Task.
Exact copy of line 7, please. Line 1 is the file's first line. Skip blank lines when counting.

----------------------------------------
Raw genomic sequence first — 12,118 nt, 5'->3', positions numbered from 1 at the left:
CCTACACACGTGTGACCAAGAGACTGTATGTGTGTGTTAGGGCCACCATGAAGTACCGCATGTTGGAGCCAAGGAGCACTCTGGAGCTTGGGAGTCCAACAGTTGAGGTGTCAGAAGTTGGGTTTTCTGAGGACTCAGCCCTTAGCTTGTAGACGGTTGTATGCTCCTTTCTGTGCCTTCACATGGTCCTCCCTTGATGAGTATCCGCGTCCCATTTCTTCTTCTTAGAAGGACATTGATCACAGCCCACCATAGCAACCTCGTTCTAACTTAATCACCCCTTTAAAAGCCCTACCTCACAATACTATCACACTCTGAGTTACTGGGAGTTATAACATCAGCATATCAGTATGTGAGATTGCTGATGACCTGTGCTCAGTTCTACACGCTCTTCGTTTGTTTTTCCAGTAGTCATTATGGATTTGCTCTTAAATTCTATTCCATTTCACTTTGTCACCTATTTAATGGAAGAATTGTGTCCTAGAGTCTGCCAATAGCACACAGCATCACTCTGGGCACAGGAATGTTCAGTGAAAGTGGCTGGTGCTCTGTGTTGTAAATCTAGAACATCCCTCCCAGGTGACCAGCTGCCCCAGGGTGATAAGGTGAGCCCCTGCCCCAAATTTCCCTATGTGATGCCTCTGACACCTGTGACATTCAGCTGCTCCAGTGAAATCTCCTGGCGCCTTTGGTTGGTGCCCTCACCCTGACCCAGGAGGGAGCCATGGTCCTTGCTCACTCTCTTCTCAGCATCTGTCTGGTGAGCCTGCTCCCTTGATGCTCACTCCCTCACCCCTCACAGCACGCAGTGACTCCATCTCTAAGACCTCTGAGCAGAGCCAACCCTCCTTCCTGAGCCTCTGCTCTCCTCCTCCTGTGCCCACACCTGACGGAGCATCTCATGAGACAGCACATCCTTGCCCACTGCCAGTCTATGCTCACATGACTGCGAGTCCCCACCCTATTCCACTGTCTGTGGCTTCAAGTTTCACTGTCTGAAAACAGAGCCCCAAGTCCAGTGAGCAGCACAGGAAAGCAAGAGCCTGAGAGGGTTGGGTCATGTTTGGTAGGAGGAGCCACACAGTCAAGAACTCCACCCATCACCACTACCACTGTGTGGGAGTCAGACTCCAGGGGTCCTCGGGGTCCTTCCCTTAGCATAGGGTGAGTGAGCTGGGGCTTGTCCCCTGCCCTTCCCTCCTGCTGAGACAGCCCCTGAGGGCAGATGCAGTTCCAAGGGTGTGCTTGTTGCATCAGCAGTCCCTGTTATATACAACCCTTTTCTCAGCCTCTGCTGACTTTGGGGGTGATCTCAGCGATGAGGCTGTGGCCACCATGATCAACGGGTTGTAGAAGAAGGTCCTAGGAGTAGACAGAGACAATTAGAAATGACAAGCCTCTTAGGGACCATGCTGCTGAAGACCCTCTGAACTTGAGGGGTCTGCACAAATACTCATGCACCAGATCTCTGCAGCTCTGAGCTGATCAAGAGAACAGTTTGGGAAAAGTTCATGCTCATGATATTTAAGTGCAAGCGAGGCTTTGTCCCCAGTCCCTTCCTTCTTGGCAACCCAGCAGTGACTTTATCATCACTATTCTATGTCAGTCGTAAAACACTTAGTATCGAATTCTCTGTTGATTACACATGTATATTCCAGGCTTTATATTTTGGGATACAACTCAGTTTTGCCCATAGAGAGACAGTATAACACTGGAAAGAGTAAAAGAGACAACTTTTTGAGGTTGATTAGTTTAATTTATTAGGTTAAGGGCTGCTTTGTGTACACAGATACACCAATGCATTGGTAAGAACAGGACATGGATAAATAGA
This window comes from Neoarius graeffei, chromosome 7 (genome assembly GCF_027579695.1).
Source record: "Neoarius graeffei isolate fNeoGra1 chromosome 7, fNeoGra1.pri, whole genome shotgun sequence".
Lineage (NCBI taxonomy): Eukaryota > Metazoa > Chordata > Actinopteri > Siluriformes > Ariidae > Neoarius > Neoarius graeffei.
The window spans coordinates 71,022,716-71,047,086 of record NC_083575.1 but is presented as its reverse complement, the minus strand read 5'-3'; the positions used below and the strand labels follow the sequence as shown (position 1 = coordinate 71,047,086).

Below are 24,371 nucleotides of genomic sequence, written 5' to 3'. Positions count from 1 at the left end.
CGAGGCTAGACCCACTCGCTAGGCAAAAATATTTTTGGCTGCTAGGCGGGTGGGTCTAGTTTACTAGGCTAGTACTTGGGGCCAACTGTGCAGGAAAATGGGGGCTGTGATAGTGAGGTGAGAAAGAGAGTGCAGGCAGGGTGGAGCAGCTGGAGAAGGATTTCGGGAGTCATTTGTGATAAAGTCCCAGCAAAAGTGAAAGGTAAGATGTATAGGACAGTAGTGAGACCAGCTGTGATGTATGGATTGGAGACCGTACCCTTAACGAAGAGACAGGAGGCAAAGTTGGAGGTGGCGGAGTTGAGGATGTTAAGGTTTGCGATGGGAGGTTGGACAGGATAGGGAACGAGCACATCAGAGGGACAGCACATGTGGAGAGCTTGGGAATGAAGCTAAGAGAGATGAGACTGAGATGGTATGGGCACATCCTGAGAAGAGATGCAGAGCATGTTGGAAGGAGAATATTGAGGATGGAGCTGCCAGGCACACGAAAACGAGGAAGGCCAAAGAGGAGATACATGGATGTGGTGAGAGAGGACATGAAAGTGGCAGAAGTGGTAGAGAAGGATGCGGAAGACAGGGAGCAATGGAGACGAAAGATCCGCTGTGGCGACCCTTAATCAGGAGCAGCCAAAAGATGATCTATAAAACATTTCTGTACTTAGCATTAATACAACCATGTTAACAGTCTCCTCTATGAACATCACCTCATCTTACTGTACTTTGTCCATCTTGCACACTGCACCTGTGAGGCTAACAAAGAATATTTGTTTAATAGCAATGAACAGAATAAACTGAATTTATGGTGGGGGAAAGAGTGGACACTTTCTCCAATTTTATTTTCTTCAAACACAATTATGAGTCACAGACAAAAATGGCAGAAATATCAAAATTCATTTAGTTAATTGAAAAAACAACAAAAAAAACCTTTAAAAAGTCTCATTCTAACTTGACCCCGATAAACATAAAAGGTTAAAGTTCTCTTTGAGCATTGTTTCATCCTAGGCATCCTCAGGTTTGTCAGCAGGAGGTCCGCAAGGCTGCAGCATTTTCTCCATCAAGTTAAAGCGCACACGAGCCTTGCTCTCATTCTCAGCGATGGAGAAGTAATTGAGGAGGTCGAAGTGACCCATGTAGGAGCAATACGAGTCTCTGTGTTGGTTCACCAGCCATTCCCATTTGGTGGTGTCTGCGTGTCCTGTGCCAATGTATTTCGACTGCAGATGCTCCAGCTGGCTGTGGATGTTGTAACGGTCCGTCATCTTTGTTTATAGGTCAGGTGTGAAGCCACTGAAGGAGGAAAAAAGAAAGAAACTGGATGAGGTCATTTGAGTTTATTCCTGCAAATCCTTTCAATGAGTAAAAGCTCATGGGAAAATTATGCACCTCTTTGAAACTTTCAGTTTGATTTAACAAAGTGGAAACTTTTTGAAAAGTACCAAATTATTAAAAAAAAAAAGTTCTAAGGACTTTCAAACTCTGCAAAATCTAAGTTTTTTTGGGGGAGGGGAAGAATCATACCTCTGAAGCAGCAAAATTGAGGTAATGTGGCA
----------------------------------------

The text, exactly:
Below are 24,371 nucleotides of genomic sequence, written 5' to 3'. Positions count from 1 at the left end.